MACAU — Bubbling with fountains of champagne and tabletop fields of sushi and caviar, Asia’s 50 Best Restaurants Awards boasted the glitz of a red-carpet Hollywood opening and the suspense of a potboiler novel. Often referred to as the Academy Awards of Asian cuisine, there was no mishap here over the wrong envelope. Instead, it was a simple case of deja vu.
The winner was charismatic Indian chef Gaggan Anand, 39, whose eponymous “progressive Indian cuisine” restaurant in Bangkok took the number one ranking for an unprecedented fourth time in a row. “Beating yourself is the hardest thing,” he said on receiving the prize.
Gaggan has grown accustomed to challenging himself as he regularly revamps his tasting menu, while collecting a stream of honors from 50 Best and others. In December, he received two stars in Michelin’s first Bangkok guide. Michelin, known more for its prestigious restaurant guides than its vast tire-making operations, launched its Bangkok guide after adding Singapore, Seoul and Shanghai in 2016. A guide to Taiwan debuted in March, bringing the French-based group’s Asian collection to eight markets.
Gaggan and other speakers at 50 Best said that the event should not be viewed as a competition but rather as a conference of those devoted to cuisine: chefs, restaurateurs and gourmets. Over several days in Macau before the March 27 award ceremony, a packed schedule of food talks, cooking demonstrations and networking events stretched into the night.
This was the first time that the Asia’s 50 Best event was held in Macau after two years in Bangkok and three in Singapore. “We want to keep moving around,” said William Drew, group editor of Asia’s 50 Best Restaurants. “Part of this is about bringing more exposure to great food everywhere.”
Asia’s 50 Best Restaurants, which was launched in 2013, is an offshoot of the World’s 50 Best Restaurants, which also produces a Latin American restaurant list and one for the world’s best bars.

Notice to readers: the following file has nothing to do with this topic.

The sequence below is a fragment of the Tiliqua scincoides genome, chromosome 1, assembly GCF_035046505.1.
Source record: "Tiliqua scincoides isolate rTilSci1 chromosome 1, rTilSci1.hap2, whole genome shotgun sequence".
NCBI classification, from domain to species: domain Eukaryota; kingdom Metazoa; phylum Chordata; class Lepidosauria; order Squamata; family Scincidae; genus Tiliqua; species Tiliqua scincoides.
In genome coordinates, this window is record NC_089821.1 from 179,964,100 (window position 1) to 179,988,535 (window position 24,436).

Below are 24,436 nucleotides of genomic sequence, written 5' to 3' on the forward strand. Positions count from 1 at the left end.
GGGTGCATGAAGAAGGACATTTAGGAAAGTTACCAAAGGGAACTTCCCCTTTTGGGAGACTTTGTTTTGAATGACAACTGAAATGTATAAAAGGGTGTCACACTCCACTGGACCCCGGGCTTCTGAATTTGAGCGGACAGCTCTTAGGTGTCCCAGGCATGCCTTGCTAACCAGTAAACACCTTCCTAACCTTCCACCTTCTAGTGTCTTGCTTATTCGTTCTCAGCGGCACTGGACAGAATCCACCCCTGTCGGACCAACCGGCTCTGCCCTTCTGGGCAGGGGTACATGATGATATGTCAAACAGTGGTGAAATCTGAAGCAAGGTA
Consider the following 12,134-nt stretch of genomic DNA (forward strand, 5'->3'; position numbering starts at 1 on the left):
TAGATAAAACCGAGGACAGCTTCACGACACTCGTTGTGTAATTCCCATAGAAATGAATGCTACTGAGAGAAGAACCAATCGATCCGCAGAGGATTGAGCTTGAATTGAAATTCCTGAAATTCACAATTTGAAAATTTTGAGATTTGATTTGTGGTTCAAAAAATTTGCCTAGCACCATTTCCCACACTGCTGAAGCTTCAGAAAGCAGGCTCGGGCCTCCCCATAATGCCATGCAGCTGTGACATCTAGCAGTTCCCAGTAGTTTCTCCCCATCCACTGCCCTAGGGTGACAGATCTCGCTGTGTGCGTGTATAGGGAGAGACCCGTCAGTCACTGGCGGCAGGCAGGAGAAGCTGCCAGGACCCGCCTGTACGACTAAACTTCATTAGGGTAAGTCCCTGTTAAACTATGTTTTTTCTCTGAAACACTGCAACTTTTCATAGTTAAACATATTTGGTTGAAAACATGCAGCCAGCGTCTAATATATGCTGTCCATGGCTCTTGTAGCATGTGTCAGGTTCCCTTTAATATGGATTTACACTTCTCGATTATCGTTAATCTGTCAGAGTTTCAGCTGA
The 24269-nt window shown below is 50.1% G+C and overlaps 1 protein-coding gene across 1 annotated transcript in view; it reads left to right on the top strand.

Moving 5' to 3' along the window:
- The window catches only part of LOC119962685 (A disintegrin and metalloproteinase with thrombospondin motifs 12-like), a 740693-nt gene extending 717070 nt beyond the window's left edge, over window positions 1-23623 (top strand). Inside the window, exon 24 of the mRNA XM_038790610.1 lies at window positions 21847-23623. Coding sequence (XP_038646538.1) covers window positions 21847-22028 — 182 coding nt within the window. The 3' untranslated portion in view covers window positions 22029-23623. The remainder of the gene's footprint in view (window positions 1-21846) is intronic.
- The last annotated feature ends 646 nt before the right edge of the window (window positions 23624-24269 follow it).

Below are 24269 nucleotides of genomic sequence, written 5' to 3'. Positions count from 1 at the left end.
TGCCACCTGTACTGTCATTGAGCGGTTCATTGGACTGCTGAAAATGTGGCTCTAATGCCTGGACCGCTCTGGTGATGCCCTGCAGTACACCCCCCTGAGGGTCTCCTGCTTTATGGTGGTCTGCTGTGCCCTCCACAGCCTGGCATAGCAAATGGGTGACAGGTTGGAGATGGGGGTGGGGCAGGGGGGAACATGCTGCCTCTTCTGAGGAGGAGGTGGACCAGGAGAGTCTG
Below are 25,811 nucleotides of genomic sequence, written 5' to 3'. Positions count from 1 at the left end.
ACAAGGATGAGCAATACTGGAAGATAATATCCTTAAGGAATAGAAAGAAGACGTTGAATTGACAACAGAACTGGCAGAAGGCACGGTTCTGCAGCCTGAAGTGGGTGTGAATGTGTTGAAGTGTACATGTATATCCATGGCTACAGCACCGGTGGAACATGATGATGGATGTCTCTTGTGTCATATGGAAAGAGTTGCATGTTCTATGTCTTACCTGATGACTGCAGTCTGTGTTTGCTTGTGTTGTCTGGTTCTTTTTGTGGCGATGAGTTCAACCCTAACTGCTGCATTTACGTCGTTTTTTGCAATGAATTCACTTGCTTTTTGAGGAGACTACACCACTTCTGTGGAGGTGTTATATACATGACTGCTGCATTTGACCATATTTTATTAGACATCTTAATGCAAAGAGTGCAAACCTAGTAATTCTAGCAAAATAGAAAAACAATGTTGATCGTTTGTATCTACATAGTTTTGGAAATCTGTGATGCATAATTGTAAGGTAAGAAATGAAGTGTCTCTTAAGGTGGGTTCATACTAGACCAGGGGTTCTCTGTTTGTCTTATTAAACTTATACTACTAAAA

While the event was held at Wynn Palace Macau casino complex, many chefs spent much of their time in old Macau, which began as a Portuguese colony in the 1500s and was Europe’s earliest port in Asia. Macanese cuisine can claim to be the world’s first fusion food, blending flavors from Portugal, China and Portuguese colonies from Asia to Africa. “We raced into the old town, and went everywhere,” said Luca Appino of La Bottega di Luca in Bangkok. “We wanted to try everything.”
Italian legend Umberto Bombana hosted a star-studded Gastro-Tour degustation at his 8 1/2 Otto e Mezzo Bombana. After gaining three Michelin stars for the restaurant he opened in Hong Kong in 2010 — the guide’s only three-star Italian restaurant outside Italy — Bombana opened in Shanghai in 2012, Beijing in 2013 and Macau in 2015.
His Macau Gastro-Tour featured nine dishes from eight distinguished and upcoming star chefs. Guests gorged on signature dishes from Sri Lanka’s Ministry of Crab (25th in the 50 Best list); crayfish and pickled oyster from young Thai chef Ton Thitid Tassanakajohn’s Le Du (14th); and roasted New Zealand scampi with vanilla and lemon from chef Tetsuya Wakuda of Waku Ghin in Sinagpore (23rd).
“We thought, let’s make it fun,” explained Bombana. “We’ll get an Indian chef, a Thai chef, French modern, some Italian, and Japanese. Old and young. It’s really about sharing. We’re all passionate about food. It’s all about the food.”
The Macau event attracted around 640 guests, a third more than in 2017, and included 47 of the 50 chefs on the awards list.
Although the list of the top 50 restaurants was dominated by long-standing mainstays, eight new restaurants made an appearance. They included La Cime, a French dining establishment in Osaka, which debuted at No. 17. Two other young establishments leaped up the charts by 25 places, the biggest jump this year: Mume in Taipei, to 18th, and Hong Kong’s The Chairman, to 22nd.